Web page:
(Cartoon by John Darkow and Cagle Cartoons, obtained from theweek.com.)
Last week former Senators Pete Domenici (R-NM) and Sam Nunn (D-GA), in the Washington Post, urged policymakers to “build” a “better” fiscal cliff. As they explain:
Most pundits believe that, rather than go over the cliff, Congress will kick the can down the road during the lame-duck session after Election Day. We suggest that the lame-duck Congress should change the “can” before it is kicked.
Such a strategy has several advantages. First, it could avoid the worst effects of the fiscal cliff without ignoring our fundamental fiscal challenge, the unsustainable mismatch between spending commitments — largely for health-care programs — and current revenue projections. Absent more constructive action, simply postponing when we go over the cliff could hurt business confidence, worry investors and lead to another disruptive debate over raising the debt ceiling.
Second, it is politically achievable. While it is unlikely that a grand bargain to fix the debt could be reached during the lame-duck session, Congress could accomplish replacing the fiscal cliff with broad targets for deficit reduction along the lines of Simpson-Bowles and Domenici-Rivlin, to take effect if no other deal is reached.
Third, this strategy would increase the likelihood of reaching a comprehensive budget deal. If we learned one thing over our many years of service in the Senate, it is that elected officials require political cover on difficult votes.
Enacting such a deal means that Democrats have to be willing to consider reforming — over time — Medicare, a key driver of U.S. deficits. Republicans will have to consider raising revenue through reducing tax expenditures, if not through higher rates. Neither will be an easy vote to cast.
Changing the can before kicking it would allow lawmakers to explain to constituents that, while they don’t like everything in the deal, it is far better than going over the fiscal cliff. In this context, a vote to substitute a rational compromise would be a vote against recession, major tax increases, mindless spending cuts and diminished American influence abroad.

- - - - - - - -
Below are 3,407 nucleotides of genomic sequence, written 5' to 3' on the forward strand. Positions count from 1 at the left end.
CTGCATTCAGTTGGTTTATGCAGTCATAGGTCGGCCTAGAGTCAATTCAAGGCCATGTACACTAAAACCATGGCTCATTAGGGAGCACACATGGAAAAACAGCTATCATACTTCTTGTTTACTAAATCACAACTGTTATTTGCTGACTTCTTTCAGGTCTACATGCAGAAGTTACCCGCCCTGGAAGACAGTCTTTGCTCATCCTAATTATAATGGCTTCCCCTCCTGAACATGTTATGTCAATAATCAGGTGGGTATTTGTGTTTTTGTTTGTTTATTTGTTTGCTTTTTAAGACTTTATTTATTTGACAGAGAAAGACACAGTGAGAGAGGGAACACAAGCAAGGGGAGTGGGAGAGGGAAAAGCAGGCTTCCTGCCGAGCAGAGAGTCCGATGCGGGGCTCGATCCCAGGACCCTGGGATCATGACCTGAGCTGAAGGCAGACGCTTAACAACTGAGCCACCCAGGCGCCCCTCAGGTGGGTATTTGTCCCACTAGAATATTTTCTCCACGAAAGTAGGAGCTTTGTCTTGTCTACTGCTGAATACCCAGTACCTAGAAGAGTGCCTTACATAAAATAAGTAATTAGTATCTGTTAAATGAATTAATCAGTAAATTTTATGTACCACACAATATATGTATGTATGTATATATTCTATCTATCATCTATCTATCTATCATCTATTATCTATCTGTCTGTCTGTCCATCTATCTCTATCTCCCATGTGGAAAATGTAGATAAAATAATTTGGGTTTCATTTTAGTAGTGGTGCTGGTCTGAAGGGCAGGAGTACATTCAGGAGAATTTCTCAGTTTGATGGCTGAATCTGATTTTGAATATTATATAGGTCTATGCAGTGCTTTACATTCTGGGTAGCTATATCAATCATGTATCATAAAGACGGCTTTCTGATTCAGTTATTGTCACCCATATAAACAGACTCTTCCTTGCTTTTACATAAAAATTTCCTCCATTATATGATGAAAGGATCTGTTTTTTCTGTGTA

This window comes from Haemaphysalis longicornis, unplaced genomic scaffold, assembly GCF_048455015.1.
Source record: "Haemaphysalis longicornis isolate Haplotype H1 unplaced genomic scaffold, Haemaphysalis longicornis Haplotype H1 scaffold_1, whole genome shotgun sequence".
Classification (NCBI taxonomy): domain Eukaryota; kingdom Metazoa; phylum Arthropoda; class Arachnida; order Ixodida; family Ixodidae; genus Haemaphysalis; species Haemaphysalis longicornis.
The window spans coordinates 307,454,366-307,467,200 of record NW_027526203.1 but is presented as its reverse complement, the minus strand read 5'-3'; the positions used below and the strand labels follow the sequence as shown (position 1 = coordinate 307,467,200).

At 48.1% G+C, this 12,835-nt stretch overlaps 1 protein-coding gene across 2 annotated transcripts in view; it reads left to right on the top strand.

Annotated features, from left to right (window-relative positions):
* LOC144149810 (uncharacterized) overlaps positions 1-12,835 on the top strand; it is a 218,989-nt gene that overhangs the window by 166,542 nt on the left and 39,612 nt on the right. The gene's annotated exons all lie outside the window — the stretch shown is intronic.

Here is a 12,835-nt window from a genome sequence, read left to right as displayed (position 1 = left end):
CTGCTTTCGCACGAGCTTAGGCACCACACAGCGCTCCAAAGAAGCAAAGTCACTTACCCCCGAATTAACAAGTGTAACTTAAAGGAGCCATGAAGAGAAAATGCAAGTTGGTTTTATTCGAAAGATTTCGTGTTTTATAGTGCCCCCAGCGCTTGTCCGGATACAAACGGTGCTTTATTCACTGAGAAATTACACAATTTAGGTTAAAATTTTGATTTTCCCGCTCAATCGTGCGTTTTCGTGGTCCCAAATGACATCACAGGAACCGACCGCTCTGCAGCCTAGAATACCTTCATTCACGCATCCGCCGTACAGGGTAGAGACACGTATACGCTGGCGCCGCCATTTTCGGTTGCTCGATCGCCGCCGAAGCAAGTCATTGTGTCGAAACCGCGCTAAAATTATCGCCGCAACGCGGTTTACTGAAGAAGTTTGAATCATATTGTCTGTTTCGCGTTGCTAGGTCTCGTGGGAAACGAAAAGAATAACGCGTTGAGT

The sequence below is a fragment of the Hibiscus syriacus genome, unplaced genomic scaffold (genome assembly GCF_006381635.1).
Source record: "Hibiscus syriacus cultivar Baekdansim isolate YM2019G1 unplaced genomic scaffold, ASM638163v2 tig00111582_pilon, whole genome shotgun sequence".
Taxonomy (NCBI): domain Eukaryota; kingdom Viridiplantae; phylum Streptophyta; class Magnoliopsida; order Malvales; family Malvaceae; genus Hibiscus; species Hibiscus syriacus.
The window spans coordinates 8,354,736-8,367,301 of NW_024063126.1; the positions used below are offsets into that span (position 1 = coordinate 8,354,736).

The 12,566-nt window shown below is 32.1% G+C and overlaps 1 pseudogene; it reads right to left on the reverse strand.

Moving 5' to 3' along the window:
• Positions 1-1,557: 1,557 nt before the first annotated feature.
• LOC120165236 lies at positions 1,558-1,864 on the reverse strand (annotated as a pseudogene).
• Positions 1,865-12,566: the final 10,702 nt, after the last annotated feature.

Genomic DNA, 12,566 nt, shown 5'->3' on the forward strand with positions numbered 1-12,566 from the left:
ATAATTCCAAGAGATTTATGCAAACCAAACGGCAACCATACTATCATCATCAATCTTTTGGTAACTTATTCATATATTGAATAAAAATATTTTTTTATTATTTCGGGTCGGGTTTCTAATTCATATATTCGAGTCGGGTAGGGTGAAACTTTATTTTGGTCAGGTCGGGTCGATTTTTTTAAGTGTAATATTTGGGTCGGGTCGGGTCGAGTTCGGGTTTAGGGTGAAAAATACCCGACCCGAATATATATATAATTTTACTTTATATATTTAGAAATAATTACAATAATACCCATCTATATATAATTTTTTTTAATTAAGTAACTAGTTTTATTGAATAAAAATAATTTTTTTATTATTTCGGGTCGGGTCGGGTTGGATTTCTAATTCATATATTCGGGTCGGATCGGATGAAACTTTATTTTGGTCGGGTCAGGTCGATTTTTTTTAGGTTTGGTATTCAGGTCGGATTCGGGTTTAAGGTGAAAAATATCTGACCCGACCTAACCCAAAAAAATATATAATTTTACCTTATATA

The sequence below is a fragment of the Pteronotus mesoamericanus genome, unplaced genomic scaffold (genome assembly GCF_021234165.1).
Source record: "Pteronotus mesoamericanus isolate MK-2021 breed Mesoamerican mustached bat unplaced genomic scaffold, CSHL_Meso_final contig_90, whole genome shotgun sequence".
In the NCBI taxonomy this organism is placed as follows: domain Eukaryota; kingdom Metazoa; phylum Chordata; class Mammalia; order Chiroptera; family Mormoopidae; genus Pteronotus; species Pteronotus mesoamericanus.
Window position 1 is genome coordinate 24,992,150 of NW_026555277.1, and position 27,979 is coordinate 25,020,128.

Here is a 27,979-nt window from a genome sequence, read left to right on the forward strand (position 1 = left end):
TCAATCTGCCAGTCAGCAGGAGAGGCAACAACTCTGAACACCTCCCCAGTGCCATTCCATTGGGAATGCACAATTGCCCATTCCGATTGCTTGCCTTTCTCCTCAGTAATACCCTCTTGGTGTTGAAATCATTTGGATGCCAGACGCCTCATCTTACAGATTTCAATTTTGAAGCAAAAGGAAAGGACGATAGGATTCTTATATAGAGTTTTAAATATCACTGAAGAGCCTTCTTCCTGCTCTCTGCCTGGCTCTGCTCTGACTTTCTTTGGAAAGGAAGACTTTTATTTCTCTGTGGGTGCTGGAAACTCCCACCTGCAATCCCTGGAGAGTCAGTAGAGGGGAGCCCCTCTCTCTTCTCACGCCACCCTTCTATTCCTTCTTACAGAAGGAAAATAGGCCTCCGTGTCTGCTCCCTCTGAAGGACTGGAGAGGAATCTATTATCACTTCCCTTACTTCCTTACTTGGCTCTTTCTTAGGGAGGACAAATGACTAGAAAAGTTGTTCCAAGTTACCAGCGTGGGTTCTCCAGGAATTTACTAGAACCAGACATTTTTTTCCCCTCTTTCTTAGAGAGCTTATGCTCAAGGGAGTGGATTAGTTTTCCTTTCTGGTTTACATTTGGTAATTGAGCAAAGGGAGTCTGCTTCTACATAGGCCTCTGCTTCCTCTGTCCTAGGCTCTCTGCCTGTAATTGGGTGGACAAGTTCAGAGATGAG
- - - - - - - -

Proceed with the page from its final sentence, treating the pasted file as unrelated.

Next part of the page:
Now, we have set deficit-reduction targets before, but those have merely served as the big “kick me” targets on the fiscal cans that are kicked. Why would a particular configuration of tough choices, such as Simpson-Bowles or Domenici-Rivlin be adopted when Congress has had trouble enough achieving less-ambitious plans?
If the goal is something as “grand” or “big” as the recommendations of the fiscal commissions, I think there has to be a credible default option that is procedurally easy to implement and enforce. That’s where I think it’s time we hold our politicians to the laws they have passed in the past–i.e., literal current law with tax cuts that actually expire and spending cuts that actually take effect. I think of this as the “benign neglect” or “go home” option, because Congress could go (or stay) home and not pass any new tax or spending legislation, and then current law would be forced to literally play out.
The Congressional Budget Office has “scored” this default option time and time again, because it’s called the “current law baseline.” And they’ve noted that although the first year of this current law baseline is known as the (dreaded) “fiscal cliff”–because the around $500 billion of deficit reduction between this year and next is too much for our still-fragile, still-demand-constrained economy to take–the latter half of the current law baseline in the later years of the ten-year budget window gets us to an economically sustainable level of deficits and hence a stronger supply-driven economy. So CBO has warned (in their outlook report as well as an earlier one specifically dealing with the fiscal cliff) that the first year of current law needs to be avoided, but current law further down the line is a good thing.